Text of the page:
Q: We are having real problems with telephone connections to the laboratory. While I understand how important it is for the hospital to have a centralized system, we are finding that calls are lost and physicians are becoming frustrated with us. Even patients have a hard time getting through to get information about tests, drawing locations, and laboratory services. Does this situation cause us any liability problems?
A: The biggest problem poor telephone service is one of inefficiency and lost revenue because of poor public relations something you have already discovered. The first impression your lab gives is on the telephone, and yet, few institutions pay much attention to phone matters. Good telephone habits encourage patient communication, and enhance your ability to care for your patients. Poor habits often undetected can cause enormous problems in patient care, and those can, indeed, lead to real liability, even lawsuits. Because laboratories depend on communicating results and receiving information in a timely manner, ensuring quality telephone service is an essential part of risk management.
Too many labs have too few lines for the amount of telephone traffic they have. Few messages are more off-putting than, All of our representatives are busy; either call back later or leave a message. Getting an interminable busy signal is even worse. This is most often a problem in large institutions, and again, presents a real impediment to communication and care.
Make sure those who do answer the phone either in the lab or at your after-hours service have excellent phone manners and communicate your concern for patients. Make an occasional call yourself to see how well they do, both in answering calls and in forwarding messages.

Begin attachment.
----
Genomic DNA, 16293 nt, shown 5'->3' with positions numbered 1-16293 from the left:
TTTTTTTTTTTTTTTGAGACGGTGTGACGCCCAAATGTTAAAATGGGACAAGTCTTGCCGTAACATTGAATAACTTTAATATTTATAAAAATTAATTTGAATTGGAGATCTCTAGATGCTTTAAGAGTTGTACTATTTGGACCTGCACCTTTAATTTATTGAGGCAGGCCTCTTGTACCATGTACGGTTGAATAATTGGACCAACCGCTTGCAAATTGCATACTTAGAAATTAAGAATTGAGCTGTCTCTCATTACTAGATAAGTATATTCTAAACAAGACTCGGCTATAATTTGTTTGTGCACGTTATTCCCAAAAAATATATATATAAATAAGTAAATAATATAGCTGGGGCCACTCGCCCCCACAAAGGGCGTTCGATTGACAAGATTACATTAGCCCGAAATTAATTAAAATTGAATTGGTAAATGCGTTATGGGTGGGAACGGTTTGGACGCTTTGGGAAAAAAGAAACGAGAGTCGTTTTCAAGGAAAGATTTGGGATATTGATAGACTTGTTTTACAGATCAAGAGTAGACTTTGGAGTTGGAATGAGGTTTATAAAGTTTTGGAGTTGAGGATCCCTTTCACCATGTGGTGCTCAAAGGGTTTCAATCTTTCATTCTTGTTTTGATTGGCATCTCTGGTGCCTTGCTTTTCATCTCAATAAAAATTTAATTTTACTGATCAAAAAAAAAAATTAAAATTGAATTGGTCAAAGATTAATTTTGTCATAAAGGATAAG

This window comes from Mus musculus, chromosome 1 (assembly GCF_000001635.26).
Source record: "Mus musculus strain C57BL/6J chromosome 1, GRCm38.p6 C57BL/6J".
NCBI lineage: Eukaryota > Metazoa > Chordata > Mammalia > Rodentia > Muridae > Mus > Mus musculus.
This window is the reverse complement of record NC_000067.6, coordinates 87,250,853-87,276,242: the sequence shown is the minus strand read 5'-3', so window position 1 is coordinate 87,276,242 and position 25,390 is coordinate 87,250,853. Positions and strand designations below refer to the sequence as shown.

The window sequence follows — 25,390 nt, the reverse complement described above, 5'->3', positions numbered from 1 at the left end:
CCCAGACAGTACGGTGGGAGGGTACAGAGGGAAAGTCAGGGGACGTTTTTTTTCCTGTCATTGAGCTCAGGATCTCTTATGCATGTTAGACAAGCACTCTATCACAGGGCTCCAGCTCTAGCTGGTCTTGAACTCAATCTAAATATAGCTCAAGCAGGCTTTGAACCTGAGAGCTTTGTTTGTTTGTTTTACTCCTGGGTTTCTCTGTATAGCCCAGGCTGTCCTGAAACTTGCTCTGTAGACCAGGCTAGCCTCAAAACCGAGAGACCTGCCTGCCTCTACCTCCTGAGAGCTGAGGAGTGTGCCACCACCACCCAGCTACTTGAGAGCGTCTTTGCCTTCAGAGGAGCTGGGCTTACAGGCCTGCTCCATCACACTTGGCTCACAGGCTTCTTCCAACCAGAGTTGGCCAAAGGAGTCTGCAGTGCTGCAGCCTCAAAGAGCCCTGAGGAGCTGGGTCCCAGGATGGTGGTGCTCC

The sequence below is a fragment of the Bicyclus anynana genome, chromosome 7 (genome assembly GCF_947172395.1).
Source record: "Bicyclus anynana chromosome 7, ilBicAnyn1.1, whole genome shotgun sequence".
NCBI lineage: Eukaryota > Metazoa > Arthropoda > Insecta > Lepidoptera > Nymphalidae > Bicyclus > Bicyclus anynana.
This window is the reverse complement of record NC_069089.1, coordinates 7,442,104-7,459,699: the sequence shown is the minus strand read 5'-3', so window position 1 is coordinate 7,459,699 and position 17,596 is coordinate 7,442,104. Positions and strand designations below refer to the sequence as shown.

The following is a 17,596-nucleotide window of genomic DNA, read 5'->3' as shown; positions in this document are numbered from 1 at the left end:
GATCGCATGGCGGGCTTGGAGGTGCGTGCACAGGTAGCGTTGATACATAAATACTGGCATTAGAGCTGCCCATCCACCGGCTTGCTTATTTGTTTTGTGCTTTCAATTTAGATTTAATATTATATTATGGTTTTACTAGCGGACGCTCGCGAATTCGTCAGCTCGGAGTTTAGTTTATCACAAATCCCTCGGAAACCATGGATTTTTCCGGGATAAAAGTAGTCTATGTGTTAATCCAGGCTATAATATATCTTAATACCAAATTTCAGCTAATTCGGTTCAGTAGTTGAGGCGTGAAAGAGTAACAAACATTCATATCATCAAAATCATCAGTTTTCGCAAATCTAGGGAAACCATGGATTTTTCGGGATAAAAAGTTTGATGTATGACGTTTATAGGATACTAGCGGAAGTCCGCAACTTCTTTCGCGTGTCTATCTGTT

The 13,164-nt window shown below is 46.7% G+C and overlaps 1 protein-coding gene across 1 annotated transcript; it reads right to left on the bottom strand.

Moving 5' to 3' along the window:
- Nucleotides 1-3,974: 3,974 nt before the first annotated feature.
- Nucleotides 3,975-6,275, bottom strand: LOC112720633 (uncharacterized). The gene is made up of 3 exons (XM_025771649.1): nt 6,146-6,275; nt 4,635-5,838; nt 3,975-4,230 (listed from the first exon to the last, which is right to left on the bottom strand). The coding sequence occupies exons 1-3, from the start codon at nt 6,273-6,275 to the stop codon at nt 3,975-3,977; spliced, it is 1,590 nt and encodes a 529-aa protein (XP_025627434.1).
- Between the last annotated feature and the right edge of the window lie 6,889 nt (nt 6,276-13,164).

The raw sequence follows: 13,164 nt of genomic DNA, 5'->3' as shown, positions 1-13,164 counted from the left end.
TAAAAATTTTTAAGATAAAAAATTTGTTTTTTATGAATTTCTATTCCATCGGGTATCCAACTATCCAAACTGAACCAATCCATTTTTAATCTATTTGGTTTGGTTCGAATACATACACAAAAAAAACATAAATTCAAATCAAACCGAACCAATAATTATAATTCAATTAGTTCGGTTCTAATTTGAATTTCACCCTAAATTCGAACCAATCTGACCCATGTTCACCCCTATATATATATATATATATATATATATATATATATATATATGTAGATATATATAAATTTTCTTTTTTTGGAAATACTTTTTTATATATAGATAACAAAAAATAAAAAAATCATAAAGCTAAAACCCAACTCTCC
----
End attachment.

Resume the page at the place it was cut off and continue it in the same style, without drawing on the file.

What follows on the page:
Encourage alternatives to using the phone. Many elderly patients and some physicians offices may find it easier to fax a message than to wade through your phone menu and wait for a call back, especially if it simply to ask for routine prescription refill or notify you that they will not make an appointment. If fax traffic is a problem in your lab, consider using the computer fax option. For a small monthly fee, you can obtain an 800- number for faxes that will convert the messages to e-mail and send them directly to your computer (efax.com). That spares telephone line snarls, cuts down on paper use, and permits you to store the faxes in a computer file for future reference. If you do use the fax option, be sure to develop policies and procedures to protect patient privacy under HIPAA.
Barbara Harty-Golder is a pathologist-attorney in Sarasota, FL. She directs the clinical laboratory at Health South Rehabilitation Hospital in Sarasota, and maintains a law practice with a special interest in medical law. She writes and lectures extensively on healthcare law, risk management, and human resources management.
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